Market Commentary: Growth in three biggest Euro area economies slows

US

Recent data showing that US gross domestic product expanded at 4 percent annual pace in the second quarter has confirmed the US Federal Reserve’s view that the economic contraction in the first quarter was transitory. Employment data also confirms the trend as over 200,000 jobs were added for the sixth straight month in July, the longest such period since 1997.

The strength of the economy has surprised many and raised concerns that the Federal Reserve may be forced to act on rates sooner than anticipated. The US Central Bank will wind down its asset purchase program in October this year. US stocks last hit a high on the 24th of July when the S&P 500 index last closed at a record.

Subsequently US stocks fell by 3.9 percent as concerns that geopolitical crisis from Ukraine, Israel, Iraq and Libya may impinge on global economic growth. Yesterday the S&P 500 climbed 0.7 percent as events in these regions appeared to be calmer.

Asia

Asian stocks rose marginally on bets that the US Federal reserve won’t raise interest rates earlier than expected and speculation that Chinese policy makers will expand stimulus. The Chinese government is expected by many to take steps to support its 7.5 percent economic expansion goal. At least a rate cut, but most probably two are expected by the end of 2014.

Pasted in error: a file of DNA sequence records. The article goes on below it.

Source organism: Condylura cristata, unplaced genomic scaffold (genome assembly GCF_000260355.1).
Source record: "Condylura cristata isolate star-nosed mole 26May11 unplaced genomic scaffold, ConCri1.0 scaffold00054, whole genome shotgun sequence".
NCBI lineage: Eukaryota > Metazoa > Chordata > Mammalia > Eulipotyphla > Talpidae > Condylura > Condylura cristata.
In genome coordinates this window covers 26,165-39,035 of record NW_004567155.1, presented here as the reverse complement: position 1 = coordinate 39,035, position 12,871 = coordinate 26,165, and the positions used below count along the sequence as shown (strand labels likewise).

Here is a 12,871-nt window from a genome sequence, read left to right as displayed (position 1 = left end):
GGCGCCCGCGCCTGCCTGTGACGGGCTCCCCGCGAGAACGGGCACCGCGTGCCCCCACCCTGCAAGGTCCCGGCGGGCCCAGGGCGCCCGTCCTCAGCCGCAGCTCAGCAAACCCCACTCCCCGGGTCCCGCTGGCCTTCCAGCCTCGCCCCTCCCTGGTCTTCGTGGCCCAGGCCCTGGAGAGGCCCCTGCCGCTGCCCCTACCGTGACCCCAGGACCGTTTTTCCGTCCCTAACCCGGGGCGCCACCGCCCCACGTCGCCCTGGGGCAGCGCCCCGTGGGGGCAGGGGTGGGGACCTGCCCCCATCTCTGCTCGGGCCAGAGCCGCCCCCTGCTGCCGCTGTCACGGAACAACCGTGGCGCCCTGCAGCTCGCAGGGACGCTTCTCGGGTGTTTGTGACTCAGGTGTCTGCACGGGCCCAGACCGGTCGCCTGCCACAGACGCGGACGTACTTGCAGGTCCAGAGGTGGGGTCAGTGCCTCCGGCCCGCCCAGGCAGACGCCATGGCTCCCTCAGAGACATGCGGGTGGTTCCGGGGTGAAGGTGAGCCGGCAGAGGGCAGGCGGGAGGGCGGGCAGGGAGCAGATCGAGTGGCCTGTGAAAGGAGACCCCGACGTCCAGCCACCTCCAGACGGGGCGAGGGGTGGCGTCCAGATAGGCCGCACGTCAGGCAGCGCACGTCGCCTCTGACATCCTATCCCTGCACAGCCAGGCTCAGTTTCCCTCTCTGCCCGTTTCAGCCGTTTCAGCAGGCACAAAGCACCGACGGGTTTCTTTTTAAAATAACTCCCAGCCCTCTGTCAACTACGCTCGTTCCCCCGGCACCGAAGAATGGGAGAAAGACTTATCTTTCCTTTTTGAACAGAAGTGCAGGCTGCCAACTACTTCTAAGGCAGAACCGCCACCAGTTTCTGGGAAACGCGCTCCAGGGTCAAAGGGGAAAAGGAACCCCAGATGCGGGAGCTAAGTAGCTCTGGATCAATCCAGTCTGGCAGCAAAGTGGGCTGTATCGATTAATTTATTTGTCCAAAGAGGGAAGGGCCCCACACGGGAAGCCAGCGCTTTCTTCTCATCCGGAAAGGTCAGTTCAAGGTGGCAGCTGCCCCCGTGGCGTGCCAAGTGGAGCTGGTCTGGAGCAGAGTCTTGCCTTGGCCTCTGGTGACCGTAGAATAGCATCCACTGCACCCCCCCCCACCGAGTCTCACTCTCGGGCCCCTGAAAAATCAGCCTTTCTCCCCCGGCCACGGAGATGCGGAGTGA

Data collected by Bloomberg shows that 57% of Asian stocks have beat estimates from the start of the reporting season in July.

Europe

The Euro area recovery appears to have stalled as the three biggest economies in the region slowed down in the second quarter. German gross domestic product surprisingly shrank 0.2 percent while Italy slide back into recession. France is scraping its deficit targets as the economy appear to be stagnating. Germany’s weakness appears to have been transitory in the second quarter; however, the outlook is clouded by the impact of international measures against Russia.

The slowdown in Germany is particularly concerning since Europe’s top performer has acted as a balance to the peripheral region since the financial crisis of 2008. Low inflation in the Euro Area as a whole threatens price stability in the region and may add pressure on the European Central Bank to expand stimulus.

ECB President Mario Draghi has called for countries to implement structural reforms. Countries that have done so are recovering faster. The Spanish economy has expanded at its quickest pace since 2007 in the last quarter. Greece’s economy has contracted at its slowest pace in almost six years. European stock fell after the news.

This article was issued by Calamatta Cuschieri, visit www.cc.com.mt for more information.

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